THE Care Quality Commission has welcomed improvements made to emergency care and children’s services at Dudley’s hospital trust – but further work still needs to be done.

The CQC has published a new report following inspections of urgent and emergency services and services for children and young people at Russells Hall Hospital, part of The Dudley Group NHS Foundation Trust.

Following inspections in May and June, the overall rating for urgent and emergency services at the trust remains ‘requires improvement’ but improvements were noted.

Inspectors rated the category of whether the service was safe and responsive as ‘requires improvement’, while the aspect looking at whether it was caring was rated as ‘good’ again and the ratings for whether the service was well-led and effective have been boosted from ‘requires improvement’ to ‘good’.

Meanwhile, the overall rating for services for children and young people has gone up from ‘requires improvement’ to ‘good’. Inspectors rated the category looking at safety as ‘requires improvement’ again; they gave a rating of ‘good’ again for whether the service was effective and caring; and the category looking at whether the service was well-led and responsive was boosted from ‘requires improvement’ to ‘good’.

The overall rating for the trust, however, remains ‘requires improvement’.

Charlotte Rudge, CQC deputy director of operations in the Midlands, said: “It was positive to see improvements had been made across both services, and leaders must now ensure further improvements are made and the ones already made are sustained.

“We saw visible and approachable leaders in the children and young people’s services, and staff who were proud of their work and were kind and caring to the children and young people in their care.

“We sat in on a children’s outpatient appointment with a consultant and observed excellent interactions with the child and their family.

“In urgent and emergency care, we also saw hard-working, kind, and considerate staff who were committed to providing the best care to people using the service.

“Managers monitored waiting times and made sure people could access emergency services when needed and receive treatment within agreed timeframes.

“However, ambulance offload times regularly didn’t meet the trust target of 95 per cent of people being taken to A&E within 15 minutes. This had been consistently low at the start of the year which could have a detrimental impact on people’s care and increase the risk of deterioration in those in need of urgent care. Leaders must ensure this is improved as a priority to ensure nobody comes to harm.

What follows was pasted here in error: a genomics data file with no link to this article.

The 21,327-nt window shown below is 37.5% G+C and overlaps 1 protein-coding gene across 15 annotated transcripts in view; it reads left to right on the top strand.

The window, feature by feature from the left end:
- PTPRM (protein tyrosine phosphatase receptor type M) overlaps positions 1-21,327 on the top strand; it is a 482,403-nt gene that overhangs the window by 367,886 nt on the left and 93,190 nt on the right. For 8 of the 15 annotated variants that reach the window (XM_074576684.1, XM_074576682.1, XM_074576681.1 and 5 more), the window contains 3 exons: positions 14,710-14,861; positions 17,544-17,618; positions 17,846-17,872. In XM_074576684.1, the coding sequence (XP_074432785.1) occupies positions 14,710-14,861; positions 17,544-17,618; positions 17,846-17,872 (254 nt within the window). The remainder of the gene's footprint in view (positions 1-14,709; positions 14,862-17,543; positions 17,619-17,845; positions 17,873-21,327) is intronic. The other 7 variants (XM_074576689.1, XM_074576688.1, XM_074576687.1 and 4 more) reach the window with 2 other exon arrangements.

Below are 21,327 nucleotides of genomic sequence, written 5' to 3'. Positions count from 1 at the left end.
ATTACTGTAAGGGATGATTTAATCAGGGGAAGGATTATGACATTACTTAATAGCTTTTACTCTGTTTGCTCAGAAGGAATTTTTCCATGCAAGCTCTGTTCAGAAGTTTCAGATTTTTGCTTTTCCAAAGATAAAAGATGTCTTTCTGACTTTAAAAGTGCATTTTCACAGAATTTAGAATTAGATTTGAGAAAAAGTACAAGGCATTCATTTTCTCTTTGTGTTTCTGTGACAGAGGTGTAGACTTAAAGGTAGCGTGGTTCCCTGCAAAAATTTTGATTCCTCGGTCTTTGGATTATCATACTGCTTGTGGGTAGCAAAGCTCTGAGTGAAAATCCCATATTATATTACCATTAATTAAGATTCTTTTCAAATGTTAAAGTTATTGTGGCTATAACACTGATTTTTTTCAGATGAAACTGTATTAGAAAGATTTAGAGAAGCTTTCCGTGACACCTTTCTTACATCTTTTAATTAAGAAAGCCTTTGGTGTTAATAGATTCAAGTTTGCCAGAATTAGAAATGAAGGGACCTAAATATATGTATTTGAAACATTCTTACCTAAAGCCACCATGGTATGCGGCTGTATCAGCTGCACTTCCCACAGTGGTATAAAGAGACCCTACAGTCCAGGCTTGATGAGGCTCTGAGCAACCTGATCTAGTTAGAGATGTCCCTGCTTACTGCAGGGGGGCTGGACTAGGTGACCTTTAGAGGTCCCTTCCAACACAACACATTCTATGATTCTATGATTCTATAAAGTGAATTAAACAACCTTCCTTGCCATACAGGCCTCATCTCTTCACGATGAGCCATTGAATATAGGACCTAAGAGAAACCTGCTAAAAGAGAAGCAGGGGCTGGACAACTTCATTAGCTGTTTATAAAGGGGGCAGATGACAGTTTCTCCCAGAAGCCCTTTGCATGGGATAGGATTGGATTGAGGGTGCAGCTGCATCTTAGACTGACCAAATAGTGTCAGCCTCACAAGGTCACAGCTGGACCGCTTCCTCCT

“We will continue to monitor the trust, including through future inspections, to ensure further improvements are made so people can receive safe and appropriate care.”

Inspectors also said the resuscitation area didn’t meet the needs of the people needing urgent treatment and that medical staff in the department did not always have safeguarding training to the appropriate level.

Inspectors also noted services for children and young people did not have enough staff with the recommended qualifications, although there was a plan in place to achieve this.

Diane Wake, Dudley Group’s chief executive, said: “We are really pleased the Care Quality Commission has rated our children and young people service as ‘good’ - moving up from the previous rating of ‘requires improvement’.

“This achievement is down to the commitment and determination of staff to improve care for young people and children using the service and we are pleased the inspectors highlighted widespread improvement in the quality of care provided.”

She added that she was confident a £16.9million project to redevelop the hospital’s resus facilities, due to start in spring 2024, and work to improve safeguarding training for staff would bring about the improvements required in urgent and emergency services.

She added: “It’s pleasing to see both reports also acknowledge overall how our staff are focused on providing the best possible care and are proactive in addressing health inequalities.”

She said the resus redevelopment would also help to address the problem with ambulance offload times.

The full report can be seen on the CQC’s website.